Marlboro homes. I found this to be an interesting and helpful article for home sellers. Roy Giordano - Marlboro/Manalapan Realtor.
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The following is something we hear from many homeowners who operate on the apparently common misconception that everything they do to improve or to maintain their property translates into dollars when they go to sell:
"I made a substantial improvements to my house and I plan on recouping that money when I sell."
News flash ... repairing that leaking ceiling over your bed or removing those three abandoned cars from your backyard (the cars you never got around to restoring) do not qualify as "improvements" to most buyers. Don't confuse "improvements" with basic maintenance which today's buyers have come to expect, and will receive in a market such as this, virtually flooded with inventory. Sellers must maintain driveways, gutters, roofs, furnaces, electrical systems, landscaping and so on. Buyers expect this.
Substantial improvements may include installing a new kitchen or a new bathroom, for instance, or maybe a family room addition, etc. If you do expensive renovations you should do them for your personal enjoyment with the caveat that prospective buyers may not share your taste or in your enthusiasm for your project. You may love that new swimming pool but many buyers (especially in colder climates) may not want the liability associated with or the maintenance of a pool, especially if they have young children at home or in the neighborhood.
If you do decide to make substantial improvements to your property, you probably want to think about expense versus actual market value of the project. Some projects pay-off more than others. According to Remodeling Magazine's "Cost Vs. Value Report 2008-09," sellers are likely to see a return on a remodeled kitchen and on exterior renovations such as a wood deck addition, wood window replacement and upscale siding replacement. Installing a generator may be a fun bonding experience for you and your son but you probably won't recoup the cost of that project when you sell.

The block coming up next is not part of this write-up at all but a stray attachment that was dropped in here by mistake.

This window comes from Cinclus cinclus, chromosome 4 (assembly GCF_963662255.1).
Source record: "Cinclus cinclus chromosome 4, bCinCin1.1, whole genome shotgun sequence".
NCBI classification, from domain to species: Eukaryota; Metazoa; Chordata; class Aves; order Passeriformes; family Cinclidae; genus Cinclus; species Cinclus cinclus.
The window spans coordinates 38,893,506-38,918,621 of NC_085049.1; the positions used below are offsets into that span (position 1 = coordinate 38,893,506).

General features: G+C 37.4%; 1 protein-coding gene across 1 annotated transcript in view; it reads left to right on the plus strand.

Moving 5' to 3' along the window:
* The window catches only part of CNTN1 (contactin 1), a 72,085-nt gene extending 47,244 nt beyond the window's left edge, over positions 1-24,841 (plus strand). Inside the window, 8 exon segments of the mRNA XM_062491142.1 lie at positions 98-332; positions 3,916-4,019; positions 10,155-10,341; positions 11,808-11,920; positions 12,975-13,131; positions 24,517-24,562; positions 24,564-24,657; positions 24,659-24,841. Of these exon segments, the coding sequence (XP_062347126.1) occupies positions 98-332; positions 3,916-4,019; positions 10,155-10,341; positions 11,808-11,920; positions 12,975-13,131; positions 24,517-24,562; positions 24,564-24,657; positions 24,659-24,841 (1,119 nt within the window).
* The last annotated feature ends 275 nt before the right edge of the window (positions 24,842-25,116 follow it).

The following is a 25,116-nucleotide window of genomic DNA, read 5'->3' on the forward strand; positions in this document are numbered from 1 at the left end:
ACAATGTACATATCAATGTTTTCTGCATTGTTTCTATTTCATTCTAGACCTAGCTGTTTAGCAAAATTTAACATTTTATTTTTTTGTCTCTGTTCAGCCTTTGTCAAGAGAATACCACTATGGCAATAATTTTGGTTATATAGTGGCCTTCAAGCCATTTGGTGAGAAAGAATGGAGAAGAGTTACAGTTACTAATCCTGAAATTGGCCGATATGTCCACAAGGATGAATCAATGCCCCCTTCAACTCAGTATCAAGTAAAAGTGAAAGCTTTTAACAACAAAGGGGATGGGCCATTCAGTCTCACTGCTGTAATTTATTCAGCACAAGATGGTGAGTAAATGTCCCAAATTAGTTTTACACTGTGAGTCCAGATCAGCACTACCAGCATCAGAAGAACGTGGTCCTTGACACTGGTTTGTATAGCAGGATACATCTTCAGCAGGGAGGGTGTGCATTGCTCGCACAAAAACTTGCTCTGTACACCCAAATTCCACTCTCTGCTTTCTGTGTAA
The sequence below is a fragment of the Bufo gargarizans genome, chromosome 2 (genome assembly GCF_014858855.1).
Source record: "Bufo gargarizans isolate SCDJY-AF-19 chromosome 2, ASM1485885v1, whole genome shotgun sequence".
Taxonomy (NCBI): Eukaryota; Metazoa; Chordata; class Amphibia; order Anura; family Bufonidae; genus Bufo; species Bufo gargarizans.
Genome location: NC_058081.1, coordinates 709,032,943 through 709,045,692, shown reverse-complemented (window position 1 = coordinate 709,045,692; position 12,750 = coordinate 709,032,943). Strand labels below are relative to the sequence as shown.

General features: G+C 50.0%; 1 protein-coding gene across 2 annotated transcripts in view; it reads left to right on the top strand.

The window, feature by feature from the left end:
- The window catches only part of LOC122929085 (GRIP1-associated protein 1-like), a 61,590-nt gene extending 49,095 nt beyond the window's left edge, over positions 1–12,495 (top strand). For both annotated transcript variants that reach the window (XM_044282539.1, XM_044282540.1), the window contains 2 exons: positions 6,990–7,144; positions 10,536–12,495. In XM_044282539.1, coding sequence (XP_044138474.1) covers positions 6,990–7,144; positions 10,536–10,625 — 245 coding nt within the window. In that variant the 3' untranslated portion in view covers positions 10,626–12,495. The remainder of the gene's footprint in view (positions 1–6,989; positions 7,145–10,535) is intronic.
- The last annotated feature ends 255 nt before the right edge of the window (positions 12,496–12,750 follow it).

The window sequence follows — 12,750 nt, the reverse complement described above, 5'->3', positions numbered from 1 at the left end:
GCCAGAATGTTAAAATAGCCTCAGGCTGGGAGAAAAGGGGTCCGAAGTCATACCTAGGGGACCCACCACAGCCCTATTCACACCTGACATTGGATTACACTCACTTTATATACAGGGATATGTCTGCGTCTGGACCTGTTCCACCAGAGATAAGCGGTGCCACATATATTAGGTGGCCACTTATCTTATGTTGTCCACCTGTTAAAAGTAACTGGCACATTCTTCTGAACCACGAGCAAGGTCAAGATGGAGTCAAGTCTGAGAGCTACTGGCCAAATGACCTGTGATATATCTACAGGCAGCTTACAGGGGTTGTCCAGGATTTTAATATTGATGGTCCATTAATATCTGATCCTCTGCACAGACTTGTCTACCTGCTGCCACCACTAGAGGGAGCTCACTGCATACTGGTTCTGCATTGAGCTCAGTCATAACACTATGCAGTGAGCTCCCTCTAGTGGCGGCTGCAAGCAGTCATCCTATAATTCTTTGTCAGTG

Value varies from place to place. You will receive a greater return on your new kitchen in New York City than you will in a market like Cleveland or Detroit. Then again a renovation may be the determining factor in whether or not your house sells, even if that renovation itself does not translate into return dollars.
If a similarly priced competing property has an updated kitchen or newer baths, which house do you think will sell first? A five year old kitchen is not new in the eyes of many buyers. Check out various building trade sources such as Remodeling Magazine as a helpful "guide" for getting a handle on renovation costs and their added value to properties in different jurisdictions.
Here's the link to Remodeling magazine: http://www.remodeling.hw.net/2008/costvsvalue/national.aspx
Mark & Elly Ostrovsky
Howard Hanna Smythe Cramer
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